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Papendreou Pays the Price for Shock Negotiation Tactics

As George Papendreou contemplates the political wreckage of the last week he may well agree with the maxim that there should be “no surprises” when you are negotiating.

Mr Papandreou’s announcement that the latest EU bail-out deal would require a referendum took the Eurozone by surprise. It totally overshadowed the G20 Summit and disrupted the financial markets. A no-confidence motion ensued in the Greek Parliament, amid rumours of impending Government collapse and a military coup. Papendreou narrowly survived the no-confidence motion, but has now bowed to the inevitable and agreed to step down and make way for a government of national unity.

The problem when you spring surprises in negotiations is that you upset the climate and create suspicion – and if nobody believes what you say in a negotiation then you are in trouble. All constituents in this negotiation immediately became even more frustrated by and suspicious of Mr Papendreou, including the administrations in France and Germany, the Greek opposition, his own party, and the Greek public. Chancellor Merkel and President Sarkozy in particular were reportedly incandescent with Papendreou, and that is not surprising.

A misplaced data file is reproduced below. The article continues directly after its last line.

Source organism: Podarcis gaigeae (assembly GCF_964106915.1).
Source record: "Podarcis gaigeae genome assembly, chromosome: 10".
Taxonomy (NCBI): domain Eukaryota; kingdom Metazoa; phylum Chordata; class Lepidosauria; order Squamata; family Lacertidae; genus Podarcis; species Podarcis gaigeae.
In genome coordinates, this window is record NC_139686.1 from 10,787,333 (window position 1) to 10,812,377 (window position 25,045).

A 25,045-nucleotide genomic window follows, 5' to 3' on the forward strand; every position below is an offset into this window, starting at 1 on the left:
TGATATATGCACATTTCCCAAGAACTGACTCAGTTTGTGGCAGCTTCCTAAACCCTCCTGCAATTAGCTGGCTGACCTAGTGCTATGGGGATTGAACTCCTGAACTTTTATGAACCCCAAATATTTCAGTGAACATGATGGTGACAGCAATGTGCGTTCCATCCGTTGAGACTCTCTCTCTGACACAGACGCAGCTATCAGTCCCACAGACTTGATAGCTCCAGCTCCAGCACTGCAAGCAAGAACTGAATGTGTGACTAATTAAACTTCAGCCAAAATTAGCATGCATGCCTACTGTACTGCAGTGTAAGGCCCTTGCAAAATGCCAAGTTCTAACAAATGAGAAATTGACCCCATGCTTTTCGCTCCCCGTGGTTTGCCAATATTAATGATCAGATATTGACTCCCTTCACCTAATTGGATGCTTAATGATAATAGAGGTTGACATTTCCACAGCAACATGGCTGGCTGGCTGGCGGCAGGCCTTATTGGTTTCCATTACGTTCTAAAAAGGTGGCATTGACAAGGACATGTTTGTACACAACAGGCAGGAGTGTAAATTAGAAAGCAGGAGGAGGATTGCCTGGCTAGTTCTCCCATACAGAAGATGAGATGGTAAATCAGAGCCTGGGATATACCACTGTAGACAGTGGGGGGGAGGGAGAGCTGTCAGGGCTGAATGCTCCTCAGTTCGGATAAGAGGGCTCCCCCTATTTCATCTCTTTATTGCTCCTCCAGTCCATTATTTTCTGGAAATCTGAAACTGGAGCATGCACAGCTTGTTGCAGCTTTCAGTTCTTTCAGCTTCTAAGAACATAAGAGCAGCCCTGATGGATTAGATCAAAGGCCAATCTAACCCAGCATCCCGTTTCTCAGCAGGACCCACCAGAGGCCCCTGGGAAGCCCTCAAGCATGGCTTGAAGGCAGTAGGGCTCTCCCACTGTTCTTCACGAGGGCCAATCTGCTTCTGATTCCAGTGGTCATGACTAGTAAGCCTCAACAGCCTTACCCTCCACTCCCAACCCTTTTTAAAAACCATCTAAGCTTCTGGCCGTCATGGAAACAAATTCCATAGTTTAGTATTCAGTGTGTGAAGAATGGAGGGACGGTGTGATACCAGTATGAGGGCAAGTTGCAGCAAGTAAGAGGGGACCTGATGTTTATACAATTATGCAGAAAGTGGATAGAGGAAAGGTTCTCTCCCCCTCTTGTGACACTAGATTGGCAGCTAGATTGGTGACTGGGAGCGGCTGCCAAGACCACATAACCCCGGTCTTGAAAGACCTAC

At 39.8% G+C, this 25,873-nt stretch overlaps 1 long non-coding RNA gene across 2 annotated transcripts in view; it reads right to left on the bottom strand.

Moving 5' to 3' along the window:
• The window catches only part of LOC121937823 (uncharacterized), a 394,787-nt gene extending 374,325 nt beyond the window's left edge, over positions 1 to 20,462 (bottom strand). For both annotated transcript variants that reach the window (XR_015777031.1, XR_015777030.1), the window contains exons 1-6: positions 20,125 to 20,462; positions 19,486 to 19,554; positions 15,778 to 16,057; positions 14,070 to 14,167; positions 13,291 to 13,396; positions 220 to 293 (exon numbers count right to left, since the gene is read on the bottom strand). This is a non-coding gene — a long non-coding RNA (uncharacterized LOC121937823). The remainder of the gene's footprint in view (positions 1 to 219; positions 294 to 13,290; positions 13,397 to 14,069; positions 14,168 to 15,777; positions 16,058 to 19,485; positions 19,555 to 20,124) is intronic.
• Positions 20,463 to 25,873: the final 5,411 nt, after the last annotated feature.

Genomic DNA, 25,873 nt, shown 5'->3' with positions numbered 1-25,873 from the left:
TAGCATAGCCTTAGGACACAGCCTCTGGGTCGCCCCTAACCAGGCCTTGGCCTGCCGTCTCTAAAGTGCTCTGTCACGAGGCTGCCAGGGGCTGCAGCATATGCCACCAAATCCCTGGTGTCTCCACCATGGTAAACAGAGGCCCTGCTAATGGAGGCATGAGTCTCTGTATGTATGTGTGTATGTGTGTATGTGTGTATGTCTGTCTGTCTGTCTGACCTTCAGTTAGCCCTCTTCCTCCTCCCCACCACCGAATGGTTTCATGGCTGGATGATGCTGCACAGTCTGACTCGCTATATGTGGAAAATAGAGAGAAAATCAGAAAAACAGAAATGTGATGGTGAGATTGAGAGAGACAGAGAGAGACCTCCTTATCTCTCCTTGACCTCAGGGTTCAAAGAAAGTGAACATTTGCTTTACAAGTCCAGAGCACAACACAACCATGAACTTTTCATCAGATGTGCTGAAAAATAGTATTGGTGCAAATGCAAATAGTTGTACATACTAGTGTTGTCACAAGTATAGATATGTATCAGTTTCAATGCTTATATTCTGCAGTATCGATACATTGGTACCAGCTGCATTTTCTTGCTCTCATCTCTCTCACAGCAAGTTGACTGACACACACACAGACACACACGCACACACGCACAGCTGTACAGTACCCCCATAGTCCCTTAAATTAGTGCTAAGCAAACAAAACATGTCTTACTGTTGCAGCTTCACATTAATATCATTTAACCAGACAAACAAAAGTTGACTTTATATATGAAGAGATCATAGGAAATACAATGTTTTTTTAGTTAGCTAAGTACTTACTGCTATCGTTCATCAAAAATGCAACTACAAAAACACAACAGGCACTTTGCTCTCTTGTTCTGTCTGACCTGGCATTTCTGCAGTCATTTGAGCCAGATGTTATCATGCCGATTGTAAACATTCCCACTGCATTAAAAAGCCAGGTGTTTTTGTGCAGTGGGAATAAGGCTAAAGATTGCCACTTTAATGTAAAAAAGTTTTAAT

In this negotiation Greece has been “pushed” relentlessly by the Eurozone to accept the bleakest of austerity programmes, and has been negotiating hard to minimise the impact of that. By disengaging and referring the decision to a referendum, Papendreou effectively employed “parting” negotiation behaviour – taking his energy out of the negotiation with the Eurozone. When someone has been “pushing” you in a negotiation and you take your energy out of the negotiation without warning, it can cause the other side to “over-balance” – it’s almost as though they topple over in the sudden absence of your resistance, which […]

By |November 7th, 2011|Blog|1 Comment

Union Strikes – Negotiation process still disconnected but improved Government offer could provide Moral High Ground